The rise in GP surgery closures

It is estimated from new research that nearly six hundred surgeries have closed in the past six years due to the recruitment crisis within the NHS affecting almost two million patients.

138 surgeries shut down last year – compared with just 18 in 2013 (investigation carried out by the medical website Pulse)

The huge rise in closures is due to entire practices, branches and surgeries disappearing due to GP’s retiring without replacements or having to merge with other larger surgeries with many more set to follow throughout the rest of 2019.

The system is creaking as the smaller practices, which patients prefer and generally have better outcomes, are disappearing or being swallowed up by larger practices due to chronic under resourcing.

It is estimated that the NHS could be short of 7,000 GPs within five years unless the budget for the training and development of staff rises by at least £900m as figures released by NHS Digital earlier this week showed that the number of full-time GPs fell by 441 in the 12 months up to March 2019. It is fair to say that the intake for student doctors has flat lined, as have the numbers taking up nursing since the abolition of the bursaries.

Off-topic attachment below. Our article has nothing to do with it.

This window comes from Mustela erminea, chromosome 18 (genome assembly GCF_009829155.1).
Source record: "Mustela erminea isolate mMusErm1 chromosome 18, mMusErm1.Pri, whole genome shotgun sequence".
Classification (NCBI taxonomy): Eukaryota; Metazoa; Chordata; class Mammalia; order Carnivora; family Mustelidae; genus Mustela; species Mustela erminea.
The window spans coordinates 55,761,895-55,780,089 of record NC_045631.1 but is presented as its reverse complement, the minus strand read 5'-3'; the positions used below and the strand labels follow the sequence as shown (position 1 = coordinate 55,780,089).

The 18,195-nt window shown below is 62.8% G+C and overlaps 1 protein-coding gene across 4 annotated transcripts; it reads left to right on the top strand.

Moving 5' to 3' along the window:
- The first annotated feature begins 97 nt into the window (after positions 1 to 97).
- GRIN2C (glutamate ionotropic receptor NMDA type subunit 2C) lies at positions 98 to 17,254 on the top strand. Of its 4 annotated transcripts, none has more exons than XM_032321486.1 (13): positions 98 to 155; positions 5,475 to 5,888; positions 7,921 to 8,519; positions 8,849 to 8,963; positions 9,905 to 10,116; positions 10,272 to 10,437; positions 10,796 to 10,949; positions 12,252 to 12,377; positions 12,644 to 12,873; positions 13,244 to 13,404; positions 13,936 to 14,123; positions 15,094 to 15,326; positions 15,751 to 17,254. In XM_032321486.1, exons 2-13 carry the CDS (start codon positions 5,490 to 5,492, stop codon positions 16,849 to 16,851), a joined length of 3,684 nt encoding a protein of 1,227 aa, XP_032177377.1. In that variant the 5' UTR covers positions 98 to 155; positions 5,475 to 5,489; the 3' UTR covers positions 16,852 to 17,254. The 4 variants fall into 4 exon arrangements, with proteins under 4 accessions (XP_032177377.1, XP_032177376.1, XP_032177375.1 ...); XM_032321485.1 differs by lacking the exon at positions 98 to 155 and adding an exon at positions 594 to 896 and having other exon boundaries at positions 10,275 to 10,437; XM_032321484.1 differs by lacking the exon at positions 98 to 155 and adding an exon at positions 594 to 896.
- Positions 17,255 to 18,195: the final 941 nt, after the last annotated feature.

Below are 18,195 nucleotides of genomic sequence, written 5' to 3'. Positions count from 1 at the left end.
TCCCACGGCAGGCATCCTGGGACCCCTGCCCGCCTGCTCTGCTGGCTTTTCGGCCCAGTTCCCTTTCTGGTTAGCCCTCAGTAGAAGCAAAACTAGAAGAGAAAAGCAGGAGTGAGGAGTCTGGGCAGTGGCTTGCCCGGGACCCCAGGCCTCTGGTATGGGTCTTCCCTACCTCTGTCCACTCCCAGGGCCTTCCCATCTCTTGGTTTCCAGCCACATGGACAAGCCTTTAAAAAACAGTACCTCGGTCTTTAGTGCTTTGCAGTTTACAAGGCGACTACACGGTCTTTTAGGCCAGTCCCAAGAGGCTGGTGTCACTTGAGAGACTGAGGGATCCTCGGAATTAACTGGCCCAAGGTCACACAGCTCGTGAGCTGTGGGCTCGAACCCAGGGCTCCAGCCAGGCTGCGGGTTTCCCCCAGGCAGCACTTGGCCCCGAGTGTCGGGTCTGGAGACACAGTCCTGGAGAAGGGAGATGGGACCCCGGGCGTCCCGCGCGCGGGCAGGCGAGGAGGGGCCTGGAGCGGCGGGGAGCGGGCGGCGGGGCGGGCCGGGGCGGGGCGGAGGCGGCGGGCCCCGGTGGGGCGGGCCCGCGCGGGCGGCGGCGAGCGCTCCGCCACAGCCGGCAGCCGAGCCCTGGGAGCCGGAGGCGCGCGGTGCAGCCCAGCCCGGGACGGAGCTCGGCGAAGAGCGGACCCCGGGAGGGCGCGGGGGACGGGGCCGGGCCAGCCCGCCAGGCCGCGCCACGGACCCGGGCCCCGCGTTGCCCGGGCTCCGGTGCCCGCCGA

Here in Wirral the CCG are once again proposing to close all the walk in centres and build a UTC (urgent treatment centre) on the site of Arrow Park Hospital. (Previously the funding for the build was unsecured, but it will now, I believe, be paid for by Wirral University Teaching Hospital.)

Given this information on the current status of GP surgeries and the difficulty in replacing retiring GP’s, the lack of funding and training of new GP’s and the time it takes to qualify is this the best way forward for Wirral.

The closure of our walk in centres will only exacerbate the problems facing Wirral patients. There are many areas of Wirral where the Arrow park site is not easily accessible via public transport and there are already parking problems. There is the issue of wanting to see your own GP when you have a long time illness and continuity of care is paramount, not only to our ageing population but to sufferers of many debilitating conditions which prohibit such lengthy travel. There will also, in my opinion, be an extra burden on the ambulance service which is also struggling to cope with the present situation and will not welcome the added strain pushing waiting times to higher and higher levels.